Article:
The situation was at an impasse. Firefighters and police tried every method they could think of to reach Jeremy, or to at least measure the depth of the hole, but nothing worked. They tried lowering every rope they had, even a fire hose, but found nothing long enough to reach the bottom. Through all of this, Michael manned the lines of digital communication with his brother below.

Meanwhile, a seemingly inexhaustible stream of news vans emptied into a delta around the Vespucci home. Jeremy’s story had that winning combination of mystery and tragedy that audiences eat like manna. Reporters descended like locusts. Bright-eyed local news teams gave way to jet-lagged national network crews. Newspaper and TV reporters blockaded the home, pressing for interviews with anyone who had even a tenuous connection to the situation inside. Spectral AP correspondents appeared and vanished. Each visit spawned a labyrinth of reprints and speculation in papers, blogs, and aggregation sites. Not a moment passed without the private troubles of the Vespuccis being trotted out in articles, forums, and across dozens of social networks.

Michael was still too distracted by his immediate concerns to notice these rumblings online. Otherwise, he might have seen when Jeremy’s story was up-voted onto the front page of Reddit. He might have heard the servers around the world groaning under the weight of a million mouse-clicks. He might have chuckled at one of the “and then I was in a hole” memes made with a Photoshopped picture from Jeremy’s Facebook account, or recoiled at the callous, irreverent jeers of complete strangers. Michael might have seen the dawning of his brother’s internet fame.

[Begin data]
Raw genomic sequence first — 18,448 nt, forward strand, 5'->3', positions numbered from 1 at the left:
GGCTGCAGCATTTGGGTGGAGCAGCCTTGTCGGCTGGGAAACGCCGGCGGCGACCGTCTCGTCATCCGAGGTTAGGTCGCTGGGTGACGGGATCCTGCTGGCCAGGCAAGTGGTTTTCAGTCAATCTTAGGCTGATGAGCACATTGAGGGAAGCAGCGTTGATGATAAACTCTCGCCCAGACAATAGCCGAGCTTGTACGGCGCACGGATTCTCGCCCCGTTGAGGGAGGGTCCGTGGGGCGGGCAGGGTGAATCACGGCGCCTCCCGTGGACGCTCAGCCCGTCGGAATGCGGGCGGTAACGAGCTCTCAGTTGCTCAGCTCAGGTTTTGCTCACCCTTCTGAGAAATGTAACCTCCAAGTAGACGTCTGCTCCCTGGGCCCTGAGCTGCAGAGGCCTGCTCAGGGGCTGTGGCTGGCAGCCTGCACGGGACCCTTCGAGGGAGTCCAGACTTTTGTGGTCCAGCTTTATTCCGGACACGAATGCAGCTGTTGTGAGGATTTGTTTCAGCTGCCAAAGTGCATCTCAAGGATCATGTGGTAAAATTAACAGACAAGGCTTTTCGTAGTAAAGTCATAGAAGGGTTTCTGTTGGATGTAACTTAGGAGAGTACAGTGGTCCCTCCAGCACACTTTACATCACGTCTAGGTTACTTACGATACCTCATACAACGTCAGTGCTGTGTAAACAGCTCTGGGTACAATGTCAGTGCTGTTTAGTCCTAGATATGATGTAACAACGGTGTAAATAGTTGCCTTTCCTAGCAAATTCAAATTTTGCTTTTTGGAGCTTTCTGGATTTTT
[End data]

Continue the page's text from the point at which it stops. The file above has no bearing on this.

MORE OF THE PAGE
Although they may not have known its extent, the Vespuccis did benefit from the attention Jeremy was getting. Early the next morning, a large truck pulled up outside. Its sides were plastered with the logo of a local home-improvement superstore. The truck was filled with giant spools of rope and chain, almost all they had in stock, donated to support the rescue effort. The news crews quickly set to praising the generosity and compassion of such a selfless corporate sponsor.

The firefighters returned soon after the donation arrived and began to drop the first length of rope down into the abyss. When one spool ran out, they tied its end firmly to the next length of rope or chain and continued lowering. Yet even when it was all connected and lowered, Jeremy could barely see the bottom of the rope hanging above him. Finally, with the addition of the Vespuccis’ garden hose, the rope was able to touch bottom — six miles beneath the surface.

At this point, the firefighters told the Vespuccis any attempt at rescue would be too dangerous and costly for them to attempt. Jeremy was notified of this, and responded with a surprising degree of monastic acceptance.

JerryVespi Well, it’s not too bad in here I guess. There’re worse places to be trapped forever. Could use some food though. #InAHole #TheNewNormal

Jeremy’s tranquility seemed to give others the strength to accept, and adapt to, the situation. His parents attached a basket to the end of the rope and used it to lower food and water into the void. For the first time since the incident, the people on Orchard Street relaxed.